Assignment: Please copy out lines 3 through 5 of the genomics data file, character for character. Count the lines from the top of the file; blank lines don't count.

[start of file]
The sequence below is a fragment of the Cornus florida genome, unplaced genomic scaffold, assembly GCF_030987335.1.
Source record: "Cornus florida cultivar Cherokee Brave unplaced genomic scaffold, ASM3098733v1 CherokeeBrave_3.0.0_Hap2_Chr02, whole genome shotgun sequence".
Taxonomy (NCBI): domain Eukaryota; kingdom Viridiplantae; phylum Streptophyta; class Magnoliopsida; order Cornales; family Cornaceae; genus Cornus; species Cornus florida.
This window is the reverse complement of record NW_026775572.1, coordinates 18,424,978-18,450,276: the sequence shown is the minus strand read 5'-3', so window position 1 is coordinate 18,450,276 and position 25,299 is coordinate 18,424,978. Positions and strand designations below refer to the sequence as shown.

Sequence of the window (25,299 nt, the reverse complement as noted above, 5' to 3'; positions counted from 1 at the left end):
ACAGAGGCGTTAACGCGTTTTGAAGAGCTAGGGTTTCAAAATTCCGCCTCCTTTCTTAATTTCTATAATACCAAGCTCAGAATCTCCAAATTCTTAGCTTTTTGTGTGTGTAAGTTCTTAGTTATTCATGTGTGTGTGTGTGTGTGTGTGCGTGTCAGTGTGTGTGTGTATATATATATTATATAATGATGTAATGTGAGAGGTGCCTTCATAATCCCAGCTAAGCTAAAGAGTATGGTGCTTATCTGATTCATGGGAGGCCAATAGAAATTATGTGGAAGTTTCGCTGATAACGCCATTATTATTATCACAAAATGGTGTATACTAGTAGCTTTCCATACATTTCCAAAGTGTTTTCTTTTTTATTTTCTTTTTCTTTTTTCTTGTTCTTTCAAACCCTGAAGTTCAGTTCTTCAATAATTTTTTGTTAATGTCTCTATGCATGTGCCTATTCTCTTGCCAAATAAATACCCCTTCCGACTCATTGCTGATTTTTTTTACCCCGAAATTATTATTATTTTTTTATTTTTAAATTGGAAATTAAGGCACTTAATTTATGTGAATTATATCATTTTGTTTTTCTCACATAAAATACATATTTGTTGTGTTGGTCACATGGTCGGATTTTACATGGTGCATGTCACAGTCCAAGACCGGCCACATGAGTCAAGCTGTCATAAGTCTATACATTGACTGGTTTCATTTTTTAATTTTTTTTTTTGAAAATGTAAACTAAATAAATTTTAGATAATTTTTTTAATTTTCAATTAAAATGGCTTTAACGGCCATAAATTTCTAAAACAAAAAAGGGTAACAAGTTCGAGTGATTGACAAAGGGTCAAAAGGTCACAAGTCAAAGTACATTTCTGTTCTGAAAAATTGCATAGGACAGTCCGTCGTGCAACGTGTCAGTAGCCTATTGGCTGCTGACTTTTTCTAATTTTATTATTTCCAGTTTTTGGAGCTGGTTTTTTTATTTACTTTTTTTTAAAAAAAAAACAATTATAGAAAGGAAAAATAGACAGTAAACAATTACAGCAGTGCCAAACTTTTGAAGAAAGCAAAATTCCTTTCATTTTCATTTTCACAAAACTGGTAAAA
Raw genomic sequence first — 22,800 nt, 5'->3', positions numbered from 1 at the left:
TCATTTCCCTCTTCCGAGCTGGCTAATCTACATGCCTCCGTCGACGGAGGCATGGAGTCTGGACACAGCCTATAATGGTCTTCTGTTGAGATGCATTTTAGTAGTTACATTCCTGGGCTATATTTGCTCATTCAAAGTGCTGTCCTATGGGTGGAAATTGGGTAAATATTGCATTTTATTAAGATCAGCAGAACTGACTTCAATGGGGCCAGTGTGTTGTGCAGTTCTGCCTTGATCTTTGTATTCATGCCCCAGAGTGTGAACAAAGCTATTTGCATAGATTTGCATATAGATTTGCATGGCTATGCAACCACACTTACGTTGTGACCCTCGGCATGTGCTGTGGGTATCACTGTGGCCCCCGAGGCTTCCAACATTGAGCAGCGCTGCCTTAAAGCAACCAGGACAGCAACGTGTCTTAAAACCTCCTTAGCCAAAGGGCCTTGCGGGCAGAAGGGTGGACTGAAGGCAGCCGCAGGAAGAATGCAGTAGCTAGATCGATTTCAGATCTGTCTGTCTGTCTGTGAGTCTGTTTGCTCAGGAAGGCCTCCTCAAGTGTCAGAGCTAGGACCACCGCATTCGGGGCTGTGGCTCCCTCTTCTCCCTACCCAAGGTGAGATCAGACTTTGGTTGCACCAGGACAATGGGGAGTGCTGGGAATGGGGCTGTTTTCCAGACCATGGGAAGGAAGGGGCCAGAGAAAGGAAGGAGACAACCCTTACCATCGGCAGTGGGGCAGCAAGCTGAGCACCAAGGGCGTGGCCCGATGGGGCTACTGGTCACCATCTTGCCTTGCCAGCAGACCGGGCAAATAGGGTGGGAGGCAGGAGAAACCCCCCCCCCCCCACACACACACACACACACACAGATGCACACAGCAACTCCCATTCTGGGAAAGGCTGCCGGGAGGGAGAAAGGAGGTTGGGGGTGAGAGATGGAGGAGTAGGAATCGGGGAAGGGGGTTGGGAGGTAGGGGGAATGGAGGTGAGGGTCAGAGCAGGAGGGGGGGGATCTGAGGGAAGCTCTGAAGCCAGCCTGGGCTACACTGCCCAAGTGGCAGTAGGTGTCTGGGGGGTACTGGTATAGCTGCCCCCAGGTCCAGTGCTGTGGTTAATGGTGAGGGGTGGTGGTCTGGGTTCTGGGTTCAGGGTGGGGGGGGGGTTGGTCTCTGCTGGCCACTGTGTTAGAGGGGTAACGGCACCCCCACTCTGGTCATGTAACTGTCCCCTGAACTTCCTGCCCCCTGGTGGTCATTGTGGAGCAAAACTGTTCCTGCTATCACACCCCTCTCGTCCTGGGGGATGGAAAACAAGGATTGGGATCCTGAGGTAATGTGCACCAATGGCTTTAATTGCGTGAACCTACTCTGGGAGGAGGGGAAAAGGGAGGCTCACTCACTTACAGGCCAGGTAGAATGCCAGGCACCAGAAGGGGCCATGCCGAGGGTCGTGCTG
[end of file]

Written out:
Taxonomy (NCBI): domain Eukaryota; kingdom Viridiplantae; phylum Streptophyta; class Magnoliopsida; order Cornales; family Cornaceae; genus Cornus; species Cornus florida.
This window is the reverse complement of record NW_026775572.1, coordinates 18,424,978-18,450,276: the sequence shown is the minus strand read 5'-3', so window position 1 is coordinate 18,450,276 and position 25,299 is coordinate 18,424,978. Positions and strand designations below refer to the sequence as shown.

Sequence of the window (25,299 nt, the reverse complement as noted above, 5' to 3'; positions counted from 1 at the left end):